Thursday, March 27th, 2014
SIGNING OFF: Highley ends 33 years as host of 'Country Leisure' radio show
By Margie Wuebker
Jim Highley prepares for Sunday's final "Country Leisure"show on WCSM. He has ho. . .
CELINA - Jim Highley, host of WCSM Radio's weekly "Country Leisure" show, will sign off for the last time Sunday night, ending a 33-year run.
The show debuted April 1, 1981, after a discussion with station owner John Coe.
"John gave me eight weeks to prove myself and told me he would let me know how things went," Highley said. "He never let me know, so I guess it all worked out."
Highley had radio experience - he had appeared regularly on Denny Dangler's Auburn, Ind., show, emceed country music concerts at Dangler's D.J. Country Buck Lake in Angola, Ind., and established a rapport with country stars such as Loretta Lynn, Bill Anderson, Porter Waggoner and Little Jimmy Dickens.
The local show initially aired 8-9 p.m. Thursdays and then moved to Wednesdays before settling in the 7-11 p.m. Sunday slot.
"The program started with one hour and then expanded to three hours, four hours and finally five hours," Highley said. "I went back to four hours the year I turned 50."
The format has remained primarily country music, with the addition of a gospel hour from 9 to 10 p.m. Each show ends with the song "Thank God for America" - a tradition Highley started in 1989.
Highley often incorporated interviews he had had with recording artists during trips to Nashville and elsewhere. He also had a penchant for promoting area talent like Sharon Bertke, Renee Seibert and Dawn Burkholder.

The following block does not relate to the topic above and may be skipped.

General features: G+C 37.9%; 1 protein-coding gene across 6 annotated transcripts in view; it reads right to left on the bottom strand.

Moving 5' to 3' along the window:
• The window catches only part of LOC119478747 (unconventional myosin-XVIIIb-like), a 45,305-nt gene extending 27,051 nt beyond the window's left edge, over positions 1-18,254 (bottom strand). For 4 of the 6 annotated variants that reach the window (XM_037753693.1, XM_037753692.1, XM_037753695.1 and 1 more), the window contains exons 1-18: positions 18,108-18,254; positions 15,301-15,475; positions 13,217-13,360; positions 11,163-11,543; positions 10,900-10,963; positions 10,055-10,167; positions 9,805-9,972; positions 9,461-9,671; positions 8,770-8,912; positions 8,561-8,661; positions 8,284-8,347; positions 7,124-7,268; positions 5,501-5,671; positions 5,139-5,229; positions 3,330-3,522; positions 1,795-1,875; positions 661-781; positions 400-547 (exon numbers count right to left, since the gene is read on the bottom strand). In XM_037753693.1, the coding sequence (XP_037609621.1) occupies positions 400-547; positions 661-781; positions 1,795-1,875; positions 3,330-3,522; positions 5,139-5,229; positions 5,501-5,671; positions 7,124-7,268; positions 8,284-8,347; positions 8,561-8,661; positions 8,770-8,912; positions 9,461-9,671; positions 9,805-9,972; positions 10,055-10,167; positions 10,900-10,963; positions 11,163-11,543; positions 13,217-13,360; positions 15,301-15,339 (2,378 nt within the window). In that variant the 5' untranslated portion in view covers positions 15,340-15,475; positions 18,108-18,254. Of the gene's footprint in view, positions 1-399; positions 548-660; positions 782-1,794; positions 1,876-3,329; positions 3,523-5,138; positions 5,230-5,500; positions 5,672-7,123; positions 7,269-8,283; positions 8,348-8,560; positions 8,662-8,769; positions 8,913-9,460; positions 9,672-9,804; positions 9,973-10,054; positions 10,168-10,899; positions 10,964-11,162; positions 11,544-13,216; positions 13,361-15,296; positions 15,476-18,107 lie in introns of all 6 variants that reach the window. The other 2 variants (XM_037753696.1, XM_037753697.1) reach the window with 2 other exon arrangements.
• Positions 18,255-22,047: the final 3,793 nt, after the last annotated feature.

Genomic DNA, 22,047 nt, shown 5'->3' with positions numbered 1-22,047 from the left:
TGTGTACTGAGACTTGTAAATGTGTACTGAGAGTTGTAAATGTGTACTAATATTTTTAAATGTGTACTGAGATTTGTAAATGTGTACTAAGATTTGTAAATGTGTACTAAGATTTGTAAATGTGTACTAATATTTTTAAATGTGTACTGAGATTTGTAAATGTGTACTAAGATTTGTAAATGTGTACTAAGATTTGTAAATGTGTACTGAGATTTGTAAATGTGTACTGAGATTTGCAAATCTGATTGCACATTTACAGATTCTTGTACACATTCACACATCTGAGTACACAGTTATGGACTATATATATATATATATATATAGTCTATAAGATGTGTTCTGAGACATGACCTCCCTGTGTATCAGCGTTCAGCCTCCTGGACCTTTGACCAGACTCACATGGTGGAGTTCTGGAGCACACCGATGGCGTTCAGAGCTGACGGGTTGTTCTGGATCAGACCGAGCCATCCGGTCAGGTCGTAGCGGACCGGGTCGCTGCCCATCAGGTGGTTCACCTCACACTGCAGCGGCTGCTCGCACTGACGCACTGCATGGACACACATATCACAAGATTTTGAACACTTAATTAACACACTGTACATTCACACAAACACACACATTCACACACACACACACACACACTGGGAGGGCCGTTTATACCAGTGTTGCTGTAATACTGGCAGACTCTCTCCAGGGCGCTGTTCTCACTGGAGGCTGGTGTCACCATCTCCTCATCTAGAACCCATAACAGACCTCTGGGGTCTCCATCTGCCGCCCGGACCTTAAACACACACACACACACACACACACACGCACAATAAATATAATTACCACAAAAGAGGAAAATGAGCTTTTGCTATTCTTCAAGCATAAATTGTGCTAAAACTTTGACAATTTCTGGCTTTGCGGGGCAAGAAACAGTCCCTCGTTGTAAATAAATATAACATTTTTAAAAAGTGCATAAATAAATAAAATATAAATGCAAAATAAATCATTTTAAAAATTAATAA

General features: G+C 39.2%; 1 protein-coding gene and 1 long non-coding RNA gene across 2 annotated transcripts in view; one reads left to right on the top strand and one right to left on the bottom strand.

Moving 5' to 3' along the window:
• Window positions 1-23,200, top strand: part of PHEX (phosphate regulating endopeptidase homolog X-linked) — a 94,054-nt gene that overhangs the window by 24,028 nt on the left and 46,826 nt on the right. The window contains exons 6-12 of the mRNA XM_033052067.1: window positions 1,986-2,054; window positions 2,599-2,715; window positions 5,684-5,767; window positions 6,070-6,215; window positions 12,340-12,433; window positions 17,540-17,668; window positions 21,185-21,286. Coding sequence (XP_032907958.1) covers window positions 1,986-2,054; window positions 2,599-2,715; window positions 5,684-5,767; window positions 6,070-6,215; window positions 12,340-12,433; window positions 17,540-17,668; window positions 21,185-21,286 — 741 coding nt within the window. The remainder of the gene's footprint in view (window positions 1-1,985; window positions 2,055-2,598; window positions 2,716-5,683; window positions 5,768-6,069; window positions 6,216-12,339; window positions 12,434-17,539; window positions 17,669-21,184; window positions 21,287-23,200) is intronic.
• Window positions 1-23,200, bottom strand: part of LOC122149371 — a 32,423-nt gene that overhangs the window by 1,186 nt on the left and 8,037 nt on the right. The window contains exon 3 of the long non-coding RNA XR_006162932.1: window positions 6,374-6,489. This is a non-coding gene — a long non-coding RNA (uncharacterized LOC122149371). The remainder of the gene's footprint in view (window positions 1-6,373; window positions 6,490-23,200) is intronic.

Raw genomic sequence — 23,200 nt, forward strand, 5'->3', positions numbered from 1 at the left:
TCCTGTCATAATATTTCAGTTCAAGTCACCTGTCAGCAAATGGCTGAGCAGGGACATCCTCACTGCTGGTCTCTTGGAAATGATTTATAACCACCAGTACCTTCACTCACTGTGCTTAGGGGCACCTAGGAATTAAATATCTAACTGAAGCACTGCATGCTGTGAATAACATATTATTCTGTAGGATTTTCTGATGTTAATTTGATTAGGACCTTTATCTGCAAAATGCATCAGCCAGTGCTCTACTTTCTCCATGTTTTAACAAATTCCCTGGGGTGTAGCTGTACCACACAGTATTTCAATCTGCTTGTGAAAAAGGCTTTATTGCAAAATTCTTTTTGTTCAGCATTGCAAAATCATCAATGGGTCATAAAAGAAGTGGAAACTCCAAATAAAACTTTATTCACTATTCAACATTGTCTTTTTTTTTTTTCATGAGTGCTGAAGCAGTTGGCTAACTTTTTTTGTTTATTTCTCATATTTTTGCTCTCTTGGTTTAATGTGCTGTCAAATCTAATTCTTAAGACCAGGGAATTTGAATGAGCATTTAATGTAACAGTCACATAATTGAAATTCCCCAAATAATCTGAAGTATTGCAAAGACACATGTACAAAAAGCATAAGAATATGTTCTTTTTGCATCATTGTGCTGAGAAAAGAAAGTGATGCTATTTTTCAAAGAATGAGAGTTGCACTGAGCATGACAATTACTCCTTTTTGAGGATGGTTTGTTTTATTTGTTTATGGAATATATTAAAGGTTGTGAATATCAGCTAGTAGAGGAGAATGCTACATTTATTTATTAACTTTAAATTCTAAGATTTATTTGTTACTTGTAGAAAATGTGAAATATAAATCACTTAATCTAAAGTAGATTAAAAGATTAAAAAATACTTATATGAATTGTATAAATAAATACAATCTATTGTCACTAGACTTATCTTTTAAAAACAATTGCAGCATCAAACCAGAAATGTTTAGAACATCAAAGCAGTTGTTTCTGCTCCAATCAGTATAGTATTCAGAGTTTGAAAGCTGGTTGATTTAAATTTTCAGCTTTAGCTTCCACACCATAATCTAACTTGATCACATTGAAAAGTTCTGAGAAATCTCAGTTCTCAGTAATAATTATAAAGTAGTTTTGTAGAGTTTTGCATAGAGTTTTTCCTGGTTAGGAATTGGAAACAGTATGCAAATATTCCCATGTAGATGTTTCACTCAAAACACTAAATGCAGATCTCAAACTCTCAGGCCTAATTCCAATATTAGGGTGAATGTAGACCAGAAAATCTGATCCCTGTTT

All the music played during the Country Leisure Show is from Highley's personal collection. Initially, he toted cartons of 331/3 rpm records into the station; now he brings his CDs.
Highley laughed heartily, recalling a night he left some records in the car. With an album on the turntable, he inadvertently headed outside without a key. He ended up flagging down a passing truck driver who in turn called the station manager.
"John Coe came to my rescue but not before fans experienced some dead air," he added. "You have to 'fess up to mistakes on live radio. You really can't cover up something like pushing the wrong button when you announce a Roy Clark song and Patsy Cline's voice fills the air."
Highley learned to operate the radio controls over the years but relied on his wife, Georgia, to field telephone requests from listeners. Karen Bechtol has handled the assignment the past eight years.
With an audience ranging from youngsters to senior citizens, he has amassed many friendships, including 46-year-old Mike Blakeley, a Union City nursing home resident who is blind and has cerebral palsy. Blakeley began calling the show when he was 12 and he remains a weekly feature of the program.
Highley laments the demise of longtime listeners like Maxine Portz, a Fort Recovery resident who journalized the songs featured on each show, and New Bremen resident Herman Mohrman, who could be counted on for weekly requests.
"Maxine's son sent me some of her journals after she died and I treasure them dearly," he said with a sigh. "Herman's brother asked me to put together a tape of his song requests for the funeral."
Highley, who served as Mercer County clerk of courts for 36 years, seldom missed shows with the exception of political campaigns.
"I hired a replacement from the primary until the general election in the five campaigns where I had opposition," he said. "That proved to be a costly proposition."
Highley had hoped to continue hosting the show for two more years to reach the 35-year mark. However, station officials decided earlier this year to phase out the program.
"I'll be 70 next month and I've never had to think about what to do on Sunday nights," he said. "Maybe the time has come to watch television."